The NAFTA Market and Management
Training for Successful Entry
V. H. (MANEK) KIRPALANI
NAFTA's economic and market size is analyzed, and the significance of NAFTA for world trade and foreign direct investment is pointed out. The management education and training requirements for outside international managers who wish to effectively lead their firms into NAFTA are discussed in detail. Coverage extends to content, methods of delivery, location of training, and type of instructors.
NAFTA was formed primarily in response to the perceived threat that the European Union (EU) would block off exports for nations outside the EU. The EU is further ahead than North America on the road to integration. While both regions have free movement of capital, the EU has a customs union and a common external tariff, and is close to achieving a common market with EU-wide common standards and the free movement of people. It is also moving in the direction of an economic union and a harmonizing of national economic policies.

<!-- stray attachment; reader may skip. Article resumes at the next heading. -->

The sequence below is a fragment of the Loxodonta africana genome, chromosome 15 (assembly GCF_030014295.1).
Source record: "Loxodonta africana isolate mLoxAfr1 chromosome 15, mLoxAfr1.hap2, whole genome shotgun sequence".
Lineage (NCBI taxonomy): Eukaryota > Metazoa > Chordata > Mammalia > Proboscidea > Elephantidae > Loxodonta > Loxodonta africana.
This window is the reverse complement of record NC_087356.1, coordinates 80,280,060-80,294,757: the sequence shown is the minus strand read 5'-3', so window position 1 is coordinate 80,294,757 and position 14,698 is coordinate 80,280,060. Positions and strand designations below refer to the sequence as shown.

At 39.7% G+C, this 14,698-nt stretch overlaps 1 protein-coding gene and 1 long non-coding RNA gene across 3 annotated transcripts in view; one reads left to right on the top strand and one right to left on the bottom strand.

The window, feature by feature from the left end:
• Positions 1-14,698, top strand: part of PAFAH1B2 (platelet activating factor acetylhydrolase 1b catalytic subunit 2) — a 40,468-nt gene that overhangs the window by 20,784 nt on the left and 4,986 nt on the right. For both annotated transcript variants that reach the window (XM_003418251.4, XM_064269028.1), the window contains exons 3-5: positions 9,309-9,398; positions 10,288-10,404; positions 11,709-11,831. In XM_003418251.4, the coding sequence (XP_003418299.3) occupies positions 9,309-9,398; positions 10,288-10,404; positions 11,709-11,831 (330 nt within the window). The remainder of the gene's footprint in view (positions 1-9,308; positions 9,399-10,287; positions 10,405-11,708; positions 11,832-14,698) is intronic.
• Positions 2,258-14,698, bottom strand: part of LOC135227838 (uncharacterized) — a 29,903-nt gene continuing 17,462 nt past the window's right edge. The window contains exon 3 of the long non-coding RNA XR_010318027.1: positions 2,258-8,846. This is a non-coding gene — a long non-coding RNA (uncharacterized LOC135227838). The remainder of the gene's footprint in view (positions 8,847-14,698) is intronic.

The world is trade dependent. Exports of goods and services account for over 15 percent of the world's GNP. Economic prosperity is inextricably tied to international trade and, in many cases, foreign direct investment. This chapter first looks at the prospects occasioned by NAFTA; then it focuses on management education and training for successful entry into the NAFTA markets. NAFTA will allow its member countries to achieve economies of scale in traditional exporting industries and wider scope in the new technology-driven sectors of the economy. The standard of living among the member nations should rise as they begin to use their comparative advantages and other competencies to specialize their exports and optimally allocate resources. Thus, they will likely purchase an increased level of imports. The Adam Smith adage remains gen-